discipline, disciplining, asperger's children

Oftentimes aspies exhibit challenging behaviors just like any other child. However, aspies have other factors when it come to learning and emotions that render most traditional disciplinary methods ineffective; whether the discipline takes place in school, at home, or anywhere else.

discipline, disciplining, asperger's children

This blog outlines some important considerations for effective aspie discipline.

  1. Have at least one clear and clearly visible display of rules and family/classroom/organizational values.

Multiple copies around the places where the aspie spends a lot of time are best for quick reference. These displays can collectively serve as the baseline for personal conduct and its roots in the family’s beliefs. The belief system in the form of a display, as well as complementary personal experiences, constitutes the finest tool for the aspie to become self-actualized. This technique also helps the aspie not fall into disciplinary or belief traps in other places.

  1. Bear in mind that an aspie is usually highly sensitive and cannot process nor emotionally tolerate a raised voice or raised words.

If this does happen, the aspie will likely develop chronic fear, learned helplessness, and resentment; among other toxic feelings. Thus, mindful, raised actions are most effective and reasonable.

  1. Understand everything about a troubling situation before taking action; identify the real reasons behind the behavior and never make quick assumptions.

Additionally and most importantly, make sure that the aspie has an opportunity to learn what they must learn for long-term benefit. Ask the aspie the challenging questions and have explanations in order to transition the aspie from wrongful and emotional thinking to rightful and strategic thinking.

Peaceful conflict resolution is ideal and it gives the aspie a model for more appropriate behavior, considering the fact that they encode information literally. Finally, preparation for the most likely kinds of trouble, as well as proven practices, such as Positive Behavioral Intervention and Support, also serve as model techniques for resolution.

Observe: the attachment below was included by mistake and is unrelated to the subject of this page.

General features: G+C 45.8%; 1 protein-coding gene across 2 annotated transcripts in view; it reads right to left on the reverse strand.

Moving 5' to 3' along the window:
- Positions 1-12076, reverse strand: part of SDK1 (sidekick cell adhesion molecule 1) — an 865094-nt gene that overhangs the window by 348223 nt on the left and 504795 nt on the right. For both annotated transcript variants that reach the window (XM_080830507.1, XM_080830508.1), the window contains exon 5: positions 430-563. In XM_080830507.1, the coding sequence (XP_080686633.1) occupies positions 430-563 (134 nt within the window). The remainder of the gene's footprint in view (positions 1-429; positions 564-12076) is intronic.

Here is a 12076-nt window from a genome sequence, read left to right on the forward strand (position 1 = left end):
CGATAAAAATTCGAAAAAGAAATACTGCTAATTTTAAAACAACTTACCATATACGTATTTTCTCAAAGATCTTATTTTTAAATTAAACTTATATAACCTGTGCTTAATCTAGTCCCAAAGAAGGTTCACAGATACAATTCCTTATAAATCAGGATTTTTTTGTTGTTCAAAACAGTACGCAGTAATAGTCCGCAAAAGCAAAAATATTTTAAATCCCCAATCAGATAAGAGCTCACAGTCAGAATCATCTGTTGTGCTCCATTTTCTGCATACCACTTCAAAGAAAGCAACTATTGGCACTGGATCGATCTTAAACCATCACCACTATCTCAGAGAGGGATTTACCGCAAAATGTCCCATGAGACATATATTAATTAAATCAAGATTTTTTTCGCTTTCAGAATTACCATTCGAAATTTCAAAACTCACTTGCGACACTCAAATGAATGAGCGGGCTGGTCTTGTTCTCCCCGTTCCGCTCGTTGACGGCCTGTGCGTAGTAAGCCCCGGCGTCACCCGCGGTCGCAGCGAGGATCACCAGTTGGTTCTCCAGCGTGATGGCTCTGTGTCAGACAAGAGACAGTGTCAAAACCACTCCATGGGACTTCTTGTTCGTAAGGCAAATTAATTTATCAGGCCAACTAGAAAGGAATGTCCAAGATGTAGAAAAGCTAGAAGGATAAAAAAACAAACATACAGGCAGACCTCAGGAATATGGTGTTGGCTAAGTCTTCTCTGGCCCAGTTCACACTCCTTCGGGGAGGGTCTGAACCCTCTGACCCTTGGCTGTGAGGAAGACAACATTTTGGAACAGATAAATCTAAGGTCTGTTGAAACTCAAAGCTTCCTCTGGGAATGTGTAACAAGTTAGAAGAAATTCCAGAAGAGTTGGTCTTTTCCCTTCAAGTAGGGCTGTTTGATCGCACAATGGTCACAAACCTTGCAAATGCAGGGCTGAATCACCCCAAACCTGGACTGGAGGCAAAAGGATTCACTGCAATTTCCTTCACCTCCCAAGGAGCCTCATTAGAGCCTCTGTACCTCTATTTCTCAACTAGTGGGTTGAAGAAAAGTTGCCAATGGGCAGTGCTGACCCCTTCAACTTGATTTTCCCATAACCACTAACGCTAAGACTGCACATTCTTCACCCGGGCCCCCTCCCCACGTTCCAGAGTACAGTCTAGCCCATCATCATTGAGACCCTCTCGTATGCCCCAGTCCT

1. Be meticulous in each situation because all situations are unique.

The best perspective for the disciplinarian to adopt is to acknowledge how exactly the aspie handles new situations in general. Then you can use this knowledge, along with some already effective techniques, for maximum effectiveness in that specific situation.

These four techniques only scratch the surface of Asperger’s child discipline. However, there are some key questions that apply to ALL situations:

  1. Am I using the acronym THINK (Is it Truthful, Helpful, Insightful, Necessary, and Kind?)
  2. Do I fully acknowledge every real reason behind the child’s behavior?
  3. Am I being constructive and informative in my practices?
  4. Is the child not learning or distancing themself from me?
  5. Is this particular series of words in explanations working or do I have to articulate it differently?
  6. Is the child getting every opportunity to learn more about themself and about life lessons?
  7. Am I using holistic approaches to discipline in order to develop the child emotionally, mentally, socially, and spiritually (if applicable)?
  8. Am I allowing my child to have control, but not so much that they are out of control?

By Reese Eskridge

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  1. Lovely posts
    Would welcome any regular email.
    Are biomedical treatment options effective?

    1. Hello Nazli,

      Feel free to email me at reeseesk@udel.edu for further questions. We can work together. Also, I am more of a proponent of natural behavioral modification than biomedical treatments for discipline purposes (unless you are referring to something else).

  2. Awesome. Extremely helpful. Thank you.

  3. Discipline is the most challenging part of parenting my 6 yo aspie daughter. More posts on this topic with specific examples would be so helpful. It is really hard to find information about how to discipline an aspie child. Most of the time I feel like not being effective because we have the same problem behaviors almost daily. I try everything I know and I still feel inadequate.

    1. Hello Sarah. My son is 17 and newly diagnosed a year ago. Unfortunate because it was missed for so long. He also has mild ADHD, Sensory Processing Disorder and GENERAL Anxiety Disorder as some Aspies do. Everything Aspies do is on a much higher level of thinking. Typically, Aspies are extremely rule minded and literal. I doubt that your 6 year old’s behavior is ill intented. There are a multitude of reasons why your child is behaving a certain way. Sensory, impulse control, fear are a few that come to mind. I found that sitting down and listening to be the best method in a very quiet place. Let you child know how much you love them first, then listen. Normally, it was one of their “triggers” that set off the behavior. It takes time and patience but you will learn so much in time. Thankfully, you found out early that you have a little Aspie, before low self esteem and depression manifest. I have learned more about myself from my Aspie child. Good luck.

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